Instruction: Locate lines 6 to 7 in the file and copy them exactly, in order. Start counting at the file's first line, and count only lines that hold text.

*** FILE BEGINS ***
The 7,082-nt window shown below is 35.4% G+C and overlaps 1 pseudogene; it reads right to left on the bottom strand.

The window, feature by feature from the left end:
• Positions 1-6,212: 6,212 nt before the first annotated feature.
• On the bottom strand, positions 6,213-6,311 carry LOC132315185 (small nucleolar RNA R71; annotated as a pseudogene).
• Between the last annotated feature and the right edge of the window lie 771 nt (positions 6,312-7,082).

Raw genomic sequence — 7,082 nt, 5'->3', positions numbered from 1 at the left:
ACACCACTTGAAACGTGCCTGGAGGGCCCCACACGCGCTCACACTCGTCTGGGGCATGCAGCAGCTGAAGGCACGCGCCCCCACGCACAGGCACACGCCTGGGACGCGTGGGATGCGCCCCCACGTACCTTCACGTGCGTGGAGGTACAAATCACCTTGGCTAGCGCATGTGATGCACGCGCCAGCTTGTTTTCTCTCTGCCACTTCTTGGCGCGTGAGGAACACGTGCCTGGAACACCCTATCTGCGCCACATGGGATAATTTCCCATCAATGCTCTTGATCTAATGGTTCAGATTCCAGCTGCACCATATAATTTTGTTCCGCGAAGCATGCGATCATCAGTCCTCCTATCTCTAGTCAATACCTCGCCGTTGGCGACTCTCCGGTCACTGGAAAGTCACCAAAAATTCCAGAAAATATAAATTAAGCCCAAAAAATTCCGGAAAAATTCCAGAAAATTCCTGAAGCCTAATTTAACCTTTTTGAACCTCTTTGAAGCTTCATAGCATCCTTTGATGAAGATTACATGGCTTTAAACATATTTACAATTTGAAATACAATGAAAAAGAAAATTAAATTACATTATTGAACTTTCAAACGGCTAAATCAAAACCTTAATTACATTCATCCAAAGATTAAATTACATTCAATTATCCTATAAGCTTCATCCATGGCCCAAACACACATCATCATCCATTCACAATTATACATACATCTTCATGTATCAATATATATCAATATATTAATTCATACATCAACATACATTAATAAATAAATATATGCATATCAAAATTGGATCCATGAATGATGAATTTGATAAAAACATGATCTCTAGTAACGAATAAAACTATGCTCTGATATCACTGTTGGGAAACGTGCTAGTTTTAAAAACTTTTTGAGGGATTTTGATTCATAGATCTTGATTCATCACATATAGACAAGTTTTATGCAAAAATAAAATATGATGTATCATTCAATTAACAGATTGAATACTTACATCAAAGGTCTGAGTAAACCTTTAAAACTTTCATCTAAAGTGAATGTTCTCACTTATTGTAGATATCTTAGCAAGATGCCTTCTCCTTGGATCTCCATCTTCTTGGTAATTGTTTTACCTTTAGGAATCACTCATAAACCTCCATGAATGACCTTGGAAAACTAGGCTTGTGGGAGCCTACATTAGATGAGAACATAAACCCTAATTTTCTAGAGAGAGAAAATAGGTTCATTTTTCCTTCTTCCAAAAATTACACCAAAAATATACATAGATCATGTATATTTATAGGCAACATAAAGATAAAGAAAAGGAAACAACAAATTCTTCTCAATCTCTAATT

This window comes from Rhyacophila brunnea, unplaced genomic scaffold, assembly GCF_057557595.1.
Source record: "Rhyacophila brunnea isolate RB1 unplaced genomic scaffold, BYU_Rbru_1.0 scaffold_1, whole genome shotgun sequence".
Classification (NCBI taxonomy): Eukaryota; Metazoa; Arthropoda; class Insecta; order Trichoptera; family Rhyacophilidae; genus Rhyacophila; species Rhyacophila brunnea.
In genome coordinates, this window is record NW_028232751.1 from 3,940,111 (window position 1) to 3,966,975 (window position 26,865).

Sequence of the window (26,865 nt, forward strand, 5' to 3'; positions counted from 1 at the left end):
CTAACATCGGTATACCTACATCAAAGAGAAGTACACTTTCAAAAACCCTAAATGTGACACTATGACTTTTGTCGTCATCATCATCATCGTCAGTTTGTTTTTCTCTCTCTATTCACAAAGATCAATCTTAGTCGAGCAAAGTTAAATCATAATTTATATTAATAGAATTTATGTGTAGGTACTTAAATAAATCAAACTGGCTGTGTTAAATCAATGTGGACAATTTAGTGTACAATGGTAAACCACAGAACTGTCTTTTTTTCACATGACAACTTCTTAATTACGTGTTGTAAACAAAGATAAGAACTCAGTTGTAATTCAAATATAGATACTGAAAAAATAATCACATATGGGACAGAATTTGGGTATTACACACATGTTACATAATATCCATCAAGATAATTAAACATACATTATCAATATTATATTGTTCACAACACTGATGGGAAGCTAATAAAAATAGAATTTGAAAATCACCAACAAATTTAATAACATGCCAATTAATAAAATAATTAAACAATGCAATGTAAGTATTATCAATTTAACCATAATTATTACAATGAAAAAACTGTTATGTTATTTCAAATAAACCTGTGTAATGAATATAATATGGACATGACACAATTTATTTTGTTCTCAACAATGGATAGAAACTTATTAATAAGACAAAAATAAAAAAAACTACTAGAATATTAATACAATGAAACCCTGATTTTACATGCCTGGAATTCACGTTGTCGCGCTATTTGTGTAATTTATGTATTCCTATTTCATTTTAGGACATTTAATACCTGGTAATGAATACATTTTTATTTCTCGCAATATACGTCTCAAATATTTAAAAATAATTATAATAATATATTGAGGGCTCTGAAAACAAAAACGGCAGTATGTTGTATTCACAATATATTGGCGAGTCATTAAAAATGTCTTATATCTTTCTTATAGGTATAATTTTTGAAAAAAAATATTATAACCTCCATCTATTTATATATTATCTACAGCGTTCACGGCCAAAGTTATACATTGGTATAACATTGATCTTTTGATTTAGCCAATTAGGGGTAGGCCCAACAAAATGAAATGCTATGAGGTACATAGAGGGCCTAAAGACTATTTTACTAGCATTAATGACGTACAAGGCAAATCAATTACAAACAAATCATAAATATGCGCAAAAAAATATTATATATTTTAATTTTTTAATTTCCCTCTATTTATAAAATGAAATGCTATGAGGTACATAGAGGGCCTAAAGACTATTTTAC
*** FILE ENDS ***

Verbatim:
Raw genomic sequence — 7,082 nt, 5'->3', positions numbered from 1 at the left:
ACACCACTTGAAACGTGCCTGGAGGGCCCCACACGCGCTCACACTCGTCTGGGGCATGCAGCAGCTGAAGGCACGCGCCCCCACGCACAGGCACACGCCTGGGACGCGTGGGATGCGCCCCCACGTACCTTCACGTGCGTGGAGGTACAAATCACCTTGGCTAGCGCATGTGATGCACGCGCCAGCTTGTTTTCTCTCTGCCACTTCTTGGCGCGTGAGGAACACGTGCCTGGAACACCCTATCTGCGCCACATGGGATAATTTCCCATCAATGCTCTTGATCTAATGGTTCAGATTCCAGCTGCACCATATAATTTTGTTCCGCGAAGCATGCGATCATCAGTCCTCCTATCTCTAGTCAATACCTCGCCGTTGGCGACTCTCCGGTCACTGGAAAGTCACCAAAAATTCCAGAAAATATAAATTAAGCCCAAAAAATTCCGGAAAAATTCCAGAAAATTCCTGAAGCCTAATTTAACCTTTTTGAACCTCTTTGAAGCTTCATAGCATCCTTTGATGAAGATTACATGGCTTTAAACATATTTACAATTTGAAATACAATGAAAAAGAAAATTAAATTACATTATTGAACTTTCAAACGGCTAAATCAAAACCTTAATTACATTCATCCAAAGATTAAATTACATTCAATTATCCTATAAGCTTCATCCATGGCCCAAACACACATCATCATCCATTCACAATTATACATACATCTTCATGTATCAATATATATCAATATATTAATTCATACATCAACATACATTAATAAATAAATATATGCATATCAAAATTGGATCCATGAATGATGAATTTGATAAAAACATGATCTCTAGTAACGAATAAAACTATGCTCTGATATCACTGTTGGGAAACGTGCTAGTTTTAAAAACTTTTTGAGGGATTTTGATTCATAGATCTTGATTCATCACATATAGACAAGTTTTATGCAAAAATAAAATATGATGTATCATTCAATTAACAGATTGAATACTTACATCAAAGGTCTGAGTAAACCTTTAAAACTTTCATCTAAAGTGAATGTTCTCACTTATTGTAGATATCTTAGCAAGATGCCTTCTCCTTGGATCTCCATCTTCTTGGTAATTGTTTTACCTTTAGGAATCACTCATAAACCTCCATGAATGACCTTGGAAAACTAGGCTTGTGGGAGCCTACATTAGATGAGAACATAAACCCTAATTTTCTAGAGAGAGAAAATAGGTTCATTTTTCCTTCTTCCAAAAATTACACCAAAAATATACATAGATCATGTATATTTATAGGCAACATAAAGATAAAGAAAAGGAAACAACAAATTCTTCTCAATCTCTAATT